Thursday, November the 10th was a cool and rainy fall morning, but still, a small congregation of local luminaries gathered under a Rose Rock Habitat for Humanity tent at 630 Iowa Street in Norman, Oklahoma. The crowd had convened to witness the culmination of months of work by the agency—the ribbon cutting of a home built for Brooke Bailey, and her six-year-old daughter.
Brooke was approved for a Habitat home in early 2021, but the weather and the pandemic caused delays from the very start. At some points, it didn’t seem like the new home was going to ever be completed.
Brooke said in one interview for Rose Rock Habitat, “Me and McKinley, we can’t wait. She’s asking me every day if the new house is ready.”
Indeed, even once work had started, a catastrophic hailstorm caused a contractor shortage. Because of this, rough-in plumbing that had been completed became damaged and had to be redone. There were unexpected hurdles at every stage of construction.
“Having a home would make it to where [McKinley] would be able to do her outside projects and have fun without the fear of going outside in the first place.” Brooke said that where they currently lived didn’t allow for that kind of freedom for her daughter. “She’s excited for our dog and our cat… you know, right now we don’t get to go outside and play, because we live on a main street… It’s just too scary.”
For a child like McKinley, having the opportunity to play outside is developmentally vital. Playing outside has been shown to promote curiosity, creativity, and critical thinking. According to Healthychildren.org, children who spend more time outside have improved learning outcomes; children show increased focus and reduced symptoms of ADHD.
Overall, housing insecurity in the form of falling behind on rent and moving often is associated with adverse health outcomes for both caregivers and their children. Mothers who are housing-insecure are more likely than their stably housed peers to suffer from mental health conditions like anxiety and depression. Children who experience housing-insecurity may be more likely to develop chronic cardiovascular, immune, and psychiatric disorders. Stable housing, on the other hand, is associated with a broad spectrum of positive outcomes for children and families, including academic performance, employment, physical, and mental health.
“A home is security and love and happiness and family, and that’s what I want more than anything…” Brooke said, wiping tears from her eyes.
Mother and daughter embraced as the ceremony was opened with a prayer by Pastor Justin Westmoreland of Trinity Presbyterian. Randy Gardner, President and CEO of Rose Rock Habitat spoke: “The road to homeownership is not an easy one. For most people, it takes years of hard work, discipline, saving, and a little good luck, often disguised as opportunity… For some, it seems like the odds are stacked against them… That is where Habitat comes in.”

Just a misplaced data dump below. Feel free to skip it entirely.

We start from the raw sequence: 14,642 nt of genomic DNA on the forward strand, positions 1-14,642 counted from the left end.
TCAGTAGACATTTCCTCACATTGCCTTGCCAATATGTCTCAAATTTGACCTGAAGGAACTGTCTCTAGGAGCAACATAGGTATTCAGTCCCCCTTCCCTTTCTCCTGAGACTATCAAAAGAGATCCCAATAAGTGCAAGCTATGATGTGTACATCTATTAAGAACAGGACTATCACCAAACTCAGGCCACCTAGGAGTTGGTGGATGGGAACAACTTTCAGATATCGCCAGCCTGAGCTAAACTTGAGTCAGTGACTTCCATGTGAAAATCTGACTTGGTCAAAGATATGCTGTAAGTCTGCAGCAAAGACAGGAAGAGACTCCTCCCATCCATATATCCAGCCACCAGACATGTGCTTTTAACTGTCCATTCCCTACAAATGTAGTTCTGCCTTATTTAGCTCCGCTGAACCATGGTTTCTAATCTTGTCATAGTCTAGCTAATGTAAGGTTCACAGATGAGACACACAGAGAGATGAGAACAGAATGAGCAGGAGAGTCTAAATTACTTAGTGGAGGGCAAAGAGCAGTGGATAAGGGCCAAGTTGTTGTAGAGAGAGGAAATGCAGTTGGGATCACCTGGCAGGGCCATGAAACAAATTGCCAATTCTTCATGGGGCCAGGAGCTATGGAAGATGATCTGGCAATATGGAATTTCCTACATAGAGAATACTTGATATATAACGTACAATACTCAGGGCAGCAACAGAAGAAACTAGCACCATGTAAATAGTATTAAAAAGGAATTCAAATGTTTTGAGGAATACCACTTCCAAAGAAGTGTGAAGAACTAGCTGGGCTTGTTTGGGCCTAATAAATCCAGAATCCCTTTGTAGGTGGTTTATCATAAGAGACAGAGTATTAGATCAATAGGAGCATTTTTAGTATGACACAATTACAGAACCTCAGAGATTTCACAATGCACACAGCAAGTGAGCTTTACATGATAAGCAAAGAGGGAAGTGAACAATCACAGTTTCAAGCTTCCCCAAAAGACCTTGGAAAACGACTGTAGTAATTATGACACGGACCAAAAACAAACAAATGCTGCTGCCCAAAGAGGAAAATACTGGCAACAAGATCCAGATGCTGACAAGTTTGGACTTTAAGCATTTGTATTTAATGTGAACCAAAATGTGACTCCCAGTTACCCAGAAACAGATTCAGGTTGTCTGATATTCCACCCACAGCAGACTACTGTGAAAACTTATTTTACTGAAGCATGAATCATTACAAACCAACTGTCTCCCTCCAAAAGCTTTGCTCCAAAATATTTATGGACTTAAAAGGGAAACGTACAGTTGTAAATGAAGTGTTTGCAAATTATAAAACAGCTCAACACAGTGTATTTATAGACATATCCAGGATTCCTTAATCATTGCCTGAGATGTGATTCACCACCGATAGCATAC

“It’s not a house, it’s a home where your family is going to grow, you’re going to make memories, you’re going to experience life. We are blessed that you’re calling Norman your home,” said the President of Norman Chamber of Commerce Scott Martin.
The red ribbon was unfurled across the patio of the house. “They’re very sharp,” Randy cautioned as he handed McKinley a pair of gigantic scissors. After a pause he went on to say, “This home is a result of amazing partnerships between Habitat, the City of Norman, dedicated contractors, friends, family, and neighbors. Today we are thrilled to dedicate this house, rather, this home, and welcome the Bailey family to a new start and a new opportunity.”
Brooke followed, “I just want to say thank you to everyone here involved. It’s a wonderful blessing. Thank you all.”
Taking McKinley’s hands in her own, they cut the ribbon to their new home.
Scott Meier of McFarlin Methodist went on to present Brooke with a Bible. Cheri Lee, Operations Director and Manager of Family Selection at Habitat handed Brooke the keys to her home. Kendra Martin, Director of ReStore Operations and Family Support supplied Brooke her House Binder, which holds warranty information, maintenance guides, and other vital information for new homeowners.
“Things are tough in the world, and I would never even be able to get to this position… without Habitat… They have blessed me.”
Special guests to the event included: Stephen Tyler Holman the Councilman of Norman Ward 7, Estela Hernandez from the office of Senator James Lankford, and Rose Rock Habitat board members and staff.